"I am a major proponent of the film program. I can remember when 'Twister' was shot and the farmers made more off their land being hit by a tornado than they did from what they were producing," said state Rep. Steve Vaughn, who represents Osage County.
"I know why we're here, and I can tell those from other parts of the state that when something like this comes knocking on your door, you'll be sitting here like me saying it's a great thing."
As for the family dysfunction on the screen? "I know there's dysfunction everywhere, but those didn't look like any Osage County families I know," he said.
State Rep. Sean Roberts, who also represents Osage County, was impressed by the acting in the movie, and "those hills, and seeing the Triangle Building in Pawhuska and the oil well on Main Street in Barnsdall -- that's Osage County," he said, adding that he's "still thinking about" the film enhancement program.
State Rep. Eric Proctor said he was disappointed after watching "August: Osage County."
"I was disappointed in the film and the way that it portrayed Oklahoma in a negative light," Proctor said of the project as a film rebate choice. "If it's an independent film and they come here and spend their own money, that's one thing, but when tax dollars are involved, they have to be held to a higher standard."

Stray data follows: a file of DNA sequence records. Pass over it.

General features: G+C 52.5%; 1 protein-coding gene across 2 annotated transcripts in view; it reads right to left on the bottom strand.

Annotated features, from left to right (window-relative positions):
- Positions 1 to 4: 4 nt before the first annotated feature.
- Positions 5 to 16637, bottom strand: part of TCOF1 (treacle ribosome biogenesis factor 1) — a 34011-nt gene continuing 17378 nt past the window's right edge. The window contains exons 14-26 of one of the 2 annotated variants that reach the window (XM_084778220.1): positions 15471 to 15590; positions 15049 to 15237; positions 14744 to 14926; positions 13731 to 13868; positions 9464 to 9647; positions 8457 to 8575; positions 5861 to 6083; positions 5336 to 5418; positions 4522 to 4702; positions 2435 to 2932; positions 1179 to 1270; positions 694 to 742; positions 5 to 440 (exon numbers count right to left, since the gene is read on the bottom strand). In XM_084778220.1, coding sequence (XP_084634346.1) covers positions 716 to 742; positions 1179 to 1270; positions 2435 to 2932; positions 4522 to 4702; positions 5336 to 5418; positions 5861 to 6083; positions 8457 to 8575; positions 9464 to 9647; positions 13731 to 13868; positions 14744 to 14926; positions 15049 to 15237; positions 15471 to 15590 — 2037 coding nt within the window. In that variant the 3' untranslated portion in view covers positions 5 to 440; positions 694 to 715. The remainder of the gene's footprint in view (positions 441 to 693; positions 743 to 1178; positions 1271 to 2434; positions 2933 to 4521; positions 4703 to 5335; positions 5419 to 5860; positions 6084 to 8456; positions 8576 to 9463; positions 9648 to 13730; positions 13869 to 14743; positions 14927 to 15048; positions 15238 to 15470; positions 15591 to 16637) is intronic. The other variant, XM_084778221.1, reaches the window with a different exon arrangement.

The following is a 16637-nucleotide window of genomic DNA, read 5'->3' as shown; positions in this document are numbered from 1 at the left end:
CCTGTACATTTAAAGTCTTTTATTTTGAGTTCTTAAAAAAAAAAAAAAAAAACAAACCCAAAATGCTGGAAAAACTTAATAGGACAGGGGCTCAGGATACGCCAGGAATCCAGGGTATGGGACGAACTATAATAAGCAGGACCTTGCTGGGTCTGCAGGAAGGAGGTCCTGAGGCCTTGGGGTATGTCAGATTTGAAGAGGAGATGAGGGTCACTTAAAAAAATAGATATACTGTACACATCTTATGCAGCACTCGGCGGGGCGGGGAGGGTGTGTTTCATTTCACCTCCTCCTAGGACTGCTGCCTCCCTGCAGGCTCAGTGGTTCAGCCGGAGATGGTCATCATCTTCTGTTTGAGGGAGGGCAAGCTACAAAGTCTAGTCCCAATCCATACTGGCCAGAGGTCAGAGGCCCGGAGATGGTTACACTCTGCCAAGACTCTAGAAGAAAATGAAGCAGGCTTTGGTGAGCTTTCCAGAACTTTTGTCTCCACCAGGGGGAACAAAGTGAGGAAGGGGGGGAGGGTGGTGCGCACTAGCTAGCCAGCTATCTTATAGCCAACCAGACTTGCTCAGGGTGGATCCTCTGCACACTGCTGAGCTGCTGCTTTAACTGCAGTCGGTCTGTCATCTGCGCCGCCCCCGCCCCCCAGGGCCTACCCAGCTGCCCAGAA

"August: Osage County" won the Pulitzer Prize for drama and multiple Tony Awards on Broadway before becoming a star-studded film produced by George Clooney and featuring an ensemble cast that also includes Ewan McGregor, Chris Cooper, Juliette Lewis and Benedict Cumberbatch.
The cast and crew made their way to Oklahoma for two months in the fall of 2012 to shoot largely in the rural Boulanger area of far northern Osage County at the Boulanger House, named after the original owner.
The "August: Osage County" production company purchased it (listed for $249,900) because the 1918 Sears kit home so closely resembled the three-story house employed in Letts' play.
The cast lived for eight weeks in Bartlesville, where the director of the Convention and Visitors Bureau acted as a local liasion for the production.
"They were great to work with, and for all that time it was those people eating out in our restaurants, buying things they needed," said Maria Swindell-Gus, who had experience with the Ben Affleck film "To the Wonder" prior to assisting the "August: Osage County" cast and crew.